Computers as thugs

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Jeremiah - Posted on 15 February 2008

Zeroconf (bonjour) seems to have a lot of potential and it's something I've wanted to learn for a while now. So I checked the book out with my O'Reilly Safari Bookshelf account and started reading what I thought would be another dull, dry networking book. I'm not far into the book, but so far I've been pleasantly surprised at how entertaining it is. I've even laughed out loud a couple times.

Here's a sample from a discussion on link-local addressing:

Two devices fighting over the same IP address is like two people in a half-empty cinema fighting over the same seat. They can either sit in different seats and enjoy the film, or they can spend the entire time continuously punching each other, in which case, neither will get to see any of the film and they'll disrupt the people around them too.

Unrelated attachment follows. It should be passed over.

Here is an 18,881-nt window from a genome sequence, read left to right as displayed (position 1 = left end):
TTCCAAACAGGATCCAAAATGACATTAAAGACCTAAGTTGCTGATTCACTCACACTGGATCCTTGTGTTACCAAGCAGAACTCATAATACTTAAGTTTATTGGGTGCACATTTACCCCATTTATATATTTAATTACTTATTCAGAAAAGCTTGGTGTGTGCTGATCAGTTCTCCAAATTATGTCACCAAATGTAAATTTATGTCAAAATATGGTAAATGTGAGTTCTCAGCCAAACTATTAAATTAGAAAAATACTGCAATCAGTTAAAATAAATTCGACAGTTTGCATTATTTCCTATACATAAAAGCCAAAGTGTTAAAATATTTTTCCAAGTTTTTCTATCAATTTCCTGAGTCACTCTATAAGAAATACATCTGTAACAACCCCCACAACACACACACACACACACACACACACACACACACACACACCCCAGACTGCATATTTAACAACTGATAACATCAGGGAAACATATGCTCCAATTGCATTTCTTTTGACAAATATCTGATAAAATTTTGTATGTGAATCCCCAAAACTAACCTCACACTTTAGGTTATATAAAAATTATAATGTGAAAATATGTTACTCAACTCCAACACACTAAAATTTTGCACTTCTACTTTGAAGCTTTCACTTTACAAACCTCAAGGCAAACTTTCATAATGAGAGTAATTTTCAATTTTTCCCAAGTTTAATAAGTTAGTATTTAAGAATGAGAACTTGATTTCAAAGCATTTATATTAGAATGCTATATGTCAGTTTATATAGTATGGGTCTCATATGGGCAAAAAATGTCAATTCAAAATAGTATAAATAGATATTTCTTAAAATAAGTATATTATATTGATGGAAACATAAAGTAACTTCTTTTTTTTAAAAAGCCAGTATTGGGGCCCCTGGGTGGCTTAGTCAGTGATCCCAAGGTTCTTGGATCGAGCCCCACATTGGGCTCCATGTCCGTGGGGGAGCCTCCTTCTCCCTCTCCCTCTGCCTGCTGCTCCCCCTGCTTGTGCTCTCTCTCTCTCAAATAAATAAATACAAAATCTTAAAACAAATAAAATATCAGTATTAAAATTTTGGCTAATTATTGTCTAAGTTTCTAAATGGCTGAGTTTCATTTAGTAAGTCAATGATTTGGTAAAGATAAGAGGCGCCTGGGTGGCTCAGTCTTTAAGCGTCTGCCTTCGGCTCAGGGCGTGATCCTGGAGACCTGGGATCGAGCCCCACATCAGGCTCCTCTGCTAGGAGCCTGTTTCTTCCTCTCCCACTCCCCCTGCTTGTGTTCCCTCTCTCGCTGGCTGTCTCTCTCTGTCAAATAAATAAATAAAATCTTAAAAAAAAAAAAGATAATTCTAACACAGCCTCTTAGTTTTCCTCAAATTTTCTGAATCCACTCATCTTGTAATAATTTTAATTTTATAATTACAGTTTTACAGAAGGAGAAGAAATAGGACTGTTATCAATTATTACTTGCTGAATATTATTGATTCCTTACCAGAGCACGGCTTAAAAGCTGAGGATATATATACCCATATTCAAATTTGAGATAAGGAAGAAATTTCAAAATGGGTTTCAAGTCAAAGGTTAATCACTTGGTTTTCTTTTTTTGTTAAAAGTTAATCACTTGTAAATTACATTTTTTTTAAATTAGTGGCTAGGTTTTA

The analogy of someone trying to make you move to another seat is the way many people think of the situation, and while it's accurate to an extent, such anthropomorphization of computer situations often leads people to incorrect conclusions. As a person, if you were sitting in a half-empty cinema enjoying a film and, halfway through, some thug came and hit you, then quietly moving to another seat might seem like a weak, cowardly response. The manly thing to do would be to stand your ground and refuse to move. Computers are not people, though. They have no feelings or ego. A computer programmed to meekly select a new address is not going to feel bad about it. If, instead, the computer were programmed to fight forever, then it would do just that. It would fight forever, without any regard for the consequences or benefits. Two computers programmed to fight forever over the same IP address would do just that. Neither could do anything to stop the other from trying to use the address; neither would give up trying to use the address itself. Neither would succeed in achieving anything except causing disruption on the network.